Somchai Jitsuchon
Somchai Jitsuchon

King Rama IX’s ‘sufficiency economy’ works in practice, study finds

Economy December 07, 2018 01:00

By WICHIT CHAITRONG 
THE NATION 

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AN ACADEMIC study has shown that implementing the “sufficiency economy” philosophy advocated by King Rama IX results in economic and social benefits, Thailand Development Research Institute (TDRI) research director Somchai Jitsuchon said. 



Somchai, who led the research team, presented their findings at a seminar titled “Sustainability Community Indicators” (SCI) yesterday. 

This is the fist time that economists have studied whether the late King’s advice leads to improving the standard of living of those who put it into practice. The concept has been discussed for decades, but Somchai created the so-called “Sustainability Community Indicators” to find and measure supporting evidence. 

He developed 15 indicators for calibrating the implementation of the philosophy – moderation, perseverance, prudence, honesty, reasonableness, knowledge, self-reliance, resilience, sharing, public mind, social coherence, leadership, explosion from within, environment projection and community innovation. Somchai calls the combined index “SCI-S4S – sufficiency for sustainability”. 

Somchai said he tried to reduce bias as he designed questions to ask 70,000 families across the country. “If people know they are being asked about King Rama IX’s sufficiency economy, they might only say good things because they loved and respected him,” he explained. 

So, he decided not to use the words “sufficiency” or “moderation” in the questions presented to respondents.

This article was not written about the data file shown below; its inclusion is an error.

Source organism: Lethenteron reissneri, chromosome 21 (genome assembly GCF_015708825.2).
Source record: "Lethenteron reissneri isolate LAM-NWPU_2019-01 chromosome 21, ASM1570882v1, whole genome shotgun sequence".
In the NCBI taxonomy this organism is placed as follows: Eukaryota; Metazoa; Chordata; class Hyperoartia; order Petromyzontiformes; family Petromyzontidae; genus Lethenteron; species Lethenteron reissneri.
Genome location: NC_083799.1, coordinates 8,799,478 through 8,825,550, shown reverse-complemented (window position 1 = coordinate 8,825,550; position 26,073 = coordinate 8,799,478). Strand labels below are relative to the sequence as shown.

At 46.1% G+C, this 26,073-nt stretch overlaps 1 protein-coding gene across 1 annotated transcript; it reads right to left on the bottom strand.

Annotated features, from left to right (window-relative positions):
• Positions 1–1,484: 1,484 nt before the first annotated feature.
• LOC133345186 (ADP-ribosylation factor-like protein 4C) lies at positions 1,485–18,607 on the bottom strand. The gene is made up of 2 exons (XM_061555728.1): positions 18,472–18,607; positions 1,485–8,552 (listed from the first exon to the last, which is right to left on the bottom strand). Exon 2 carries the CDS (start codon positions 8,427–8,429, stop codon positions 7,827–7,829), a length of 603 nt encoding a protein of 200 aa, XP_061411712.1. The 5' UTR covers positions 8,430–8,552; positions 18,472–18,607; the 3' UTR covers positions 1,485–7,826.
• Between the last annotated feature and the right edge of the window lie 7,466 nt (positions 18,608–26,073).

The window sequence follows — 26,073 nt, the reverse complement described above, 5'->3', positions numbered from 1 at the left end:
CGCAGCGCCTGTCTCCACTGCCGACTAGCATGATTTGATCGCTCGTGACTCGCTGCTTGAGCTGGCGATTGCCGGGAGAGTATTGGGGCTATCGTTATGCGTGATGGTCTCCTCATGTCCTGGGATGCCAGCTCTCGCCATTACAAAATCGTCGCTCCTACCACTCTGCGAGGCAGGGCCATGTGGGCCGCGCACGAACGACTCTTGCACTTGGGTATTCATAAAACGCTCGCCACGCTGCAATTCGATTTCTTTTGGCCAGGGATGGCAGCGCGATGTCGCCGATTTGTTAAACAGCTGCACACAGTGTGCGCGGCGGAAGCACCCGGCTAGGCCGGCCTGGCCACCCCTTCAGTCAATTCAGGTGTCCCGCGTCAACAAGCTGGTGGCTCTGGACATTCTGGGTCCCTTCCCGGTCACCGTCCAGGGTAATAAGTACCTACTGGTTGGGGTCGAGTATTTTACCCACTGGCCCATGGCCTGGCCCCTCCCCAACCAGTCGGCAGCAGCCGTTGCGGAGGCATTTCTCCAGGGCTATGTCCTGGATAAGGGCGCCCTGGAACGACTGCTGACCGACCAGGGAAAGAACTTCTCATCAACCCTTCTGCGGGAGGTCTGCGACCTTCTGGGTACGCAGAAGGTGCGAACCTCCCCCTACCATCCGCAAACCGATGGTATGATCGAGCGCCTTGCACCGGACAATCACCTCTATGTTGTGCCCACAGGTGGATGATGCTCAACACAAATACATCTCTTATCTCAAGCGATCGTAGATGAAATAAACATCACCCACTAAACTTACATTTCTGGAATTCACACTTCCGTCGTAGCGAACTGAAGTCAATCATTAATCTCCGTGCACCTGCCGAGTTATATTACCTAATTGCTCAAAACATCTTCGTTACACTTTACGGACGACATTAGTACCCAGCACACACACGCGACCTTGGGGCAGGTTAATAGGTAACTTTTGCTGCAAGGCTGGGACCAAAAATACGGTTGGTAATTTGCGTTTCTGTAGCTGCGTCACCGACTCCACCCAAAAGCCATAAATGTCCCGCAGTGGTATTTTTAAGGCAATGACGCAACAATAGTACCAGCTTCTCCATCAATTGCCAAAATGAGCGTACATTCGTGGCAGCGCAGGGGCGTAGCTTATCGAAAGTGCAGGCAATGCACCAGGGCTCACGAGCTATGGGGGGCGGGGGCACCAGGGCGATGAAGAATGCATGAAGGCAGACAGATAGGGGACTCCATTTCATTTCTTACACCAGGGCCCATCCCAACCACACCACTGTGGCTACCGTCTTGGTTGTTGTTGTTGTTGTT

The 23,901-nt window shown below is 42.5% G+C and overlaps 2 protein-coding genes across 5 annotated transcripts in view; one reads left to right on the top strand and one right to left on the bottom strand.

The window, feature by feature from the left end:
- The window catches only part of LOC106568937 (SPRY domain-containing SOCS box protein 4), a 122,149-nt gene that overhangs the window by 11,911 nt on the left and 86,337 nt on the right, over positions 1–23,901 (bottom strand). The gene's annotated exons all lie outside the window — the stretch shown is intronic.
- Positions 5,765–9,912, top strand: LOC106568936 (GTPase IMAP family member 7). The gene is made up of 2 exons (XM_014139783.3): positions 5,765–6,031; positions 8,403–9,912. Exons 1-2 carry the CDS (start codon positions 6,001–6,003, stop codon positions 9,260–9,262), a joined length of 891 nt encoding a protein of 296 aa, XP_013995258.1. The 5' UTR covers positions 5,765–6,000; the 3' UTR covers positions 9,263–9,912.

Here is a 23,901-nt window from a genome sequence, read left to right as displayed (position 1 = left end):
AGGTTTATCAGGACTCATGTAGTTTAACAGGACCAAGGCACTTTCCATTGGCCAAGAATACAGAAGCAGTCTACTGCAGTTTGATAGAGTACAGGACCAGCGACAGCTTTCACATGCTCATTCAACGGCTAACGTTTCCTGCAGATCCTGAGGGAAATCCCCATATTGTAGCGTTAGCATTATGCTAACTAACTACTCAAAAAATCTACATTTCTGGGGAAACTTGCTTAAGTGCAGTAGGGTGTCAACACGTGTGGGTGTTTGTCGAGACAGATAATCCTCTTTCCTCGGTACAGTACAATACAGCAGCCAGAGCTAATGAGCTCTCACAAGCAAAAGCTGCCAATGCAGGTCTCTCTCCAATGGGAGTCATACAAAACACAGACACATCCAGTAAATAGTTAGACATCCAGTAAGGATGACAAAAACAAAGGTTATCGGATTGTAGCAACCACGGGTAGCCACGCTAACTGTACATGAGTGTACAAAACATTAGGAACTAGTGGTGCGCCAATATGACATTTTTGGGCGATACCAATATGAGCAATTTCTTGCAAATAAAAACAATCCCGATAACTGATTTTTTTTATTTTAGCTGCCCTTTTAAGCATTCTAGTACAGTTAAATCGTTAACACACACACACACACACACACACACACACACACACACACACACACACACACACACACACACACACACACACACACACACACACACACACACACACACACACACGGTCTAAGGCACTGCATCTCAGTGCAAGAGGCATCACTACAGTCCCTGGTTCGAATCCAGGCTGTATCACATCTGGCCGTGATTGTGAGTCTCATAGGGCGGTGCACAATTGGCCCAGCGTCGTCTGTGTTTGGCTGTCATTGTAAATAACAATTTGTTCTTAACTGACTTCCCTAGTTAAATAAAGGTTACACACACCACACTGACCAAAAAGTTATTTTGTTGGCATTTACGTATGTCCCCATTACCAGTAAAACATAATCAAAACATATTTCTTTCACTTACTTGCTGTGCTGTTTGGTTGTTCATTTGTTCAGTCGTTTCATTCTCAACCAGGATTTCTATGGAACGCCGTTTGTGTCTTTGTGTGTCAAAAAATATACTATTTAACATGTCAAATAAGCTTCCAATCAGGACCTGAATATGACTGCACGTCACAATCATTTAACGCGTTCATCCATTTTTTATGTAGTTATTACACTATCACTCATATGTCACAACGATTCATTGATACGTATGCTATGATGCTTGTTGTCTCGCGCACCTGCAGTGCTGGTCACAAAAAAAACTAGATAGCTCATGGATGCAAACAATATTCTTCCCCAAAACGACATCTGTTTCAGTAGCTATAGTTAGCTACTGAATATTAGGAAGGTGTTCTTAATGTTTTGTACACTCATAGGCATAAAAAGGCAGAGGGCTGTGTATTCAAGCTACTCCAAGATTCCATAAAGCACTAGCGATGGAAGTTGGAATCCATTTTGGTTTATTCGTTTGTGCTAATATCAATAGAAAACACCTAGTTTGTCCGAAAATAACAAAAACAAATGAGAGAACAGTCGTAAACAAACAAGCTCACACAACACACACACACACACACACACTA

The study learned that people in the Northeast have adopted sustainability practices to a considerable extent in their lives, getting the highest score at 65, followed by those in the North with scores of 64.5 and people living outside municipal areas at 62.4. 

The study also looked at changes in people’s behaviour and the outcome in terms of economic and social gains. 

Somchai also developed outcome indicators comprising happiness, poverty-free, health, education, employment, sufficient expenditure, sufficient income, living conditions, assets, environment capital, equality and social capital. He called it the “SCI-OC-outcome”. 

The relationship between implementation and results, however, was not so straightforward. For example, those in the Northeast got only 61.8 in the SCI-OC scores, while those in the North reach 62.8, and Bangkokians got the highest score at 68.6. Somchai says that many factors are involved in the outcome indicators, including the development of better infrastructure in Bangkok, which has led to a better living standard. 

“Overall, the implementation of sufficiency economy has resulted in improvements in many dimensions of development,” he concluded. 

The study found that those who had changed their behaviour in line with the philosophy experienced an increase in income and assets, better living conditions, employment, better education, better health, a reduction in poverty and increased happiness. 

He said that the National Economic and Social Development Board can use his study to advise the government about development projects for specific locations. 

“The SCI can also be used to show the rest of the world that the sufficiency model does work, and it’s not just a matter of faith,” Somchai said. 

However, he does not expect the SCI to become a mainstream gauge of sustainable development, though he hopes it will be embraced as an alternative measure, similar to the Gross National Happiness index adopted by Bhutan.

The sufficiency economy is in line with the “means of implementation and financing for development” approach under the United Nations’ Sustainable Development Goals, he noted.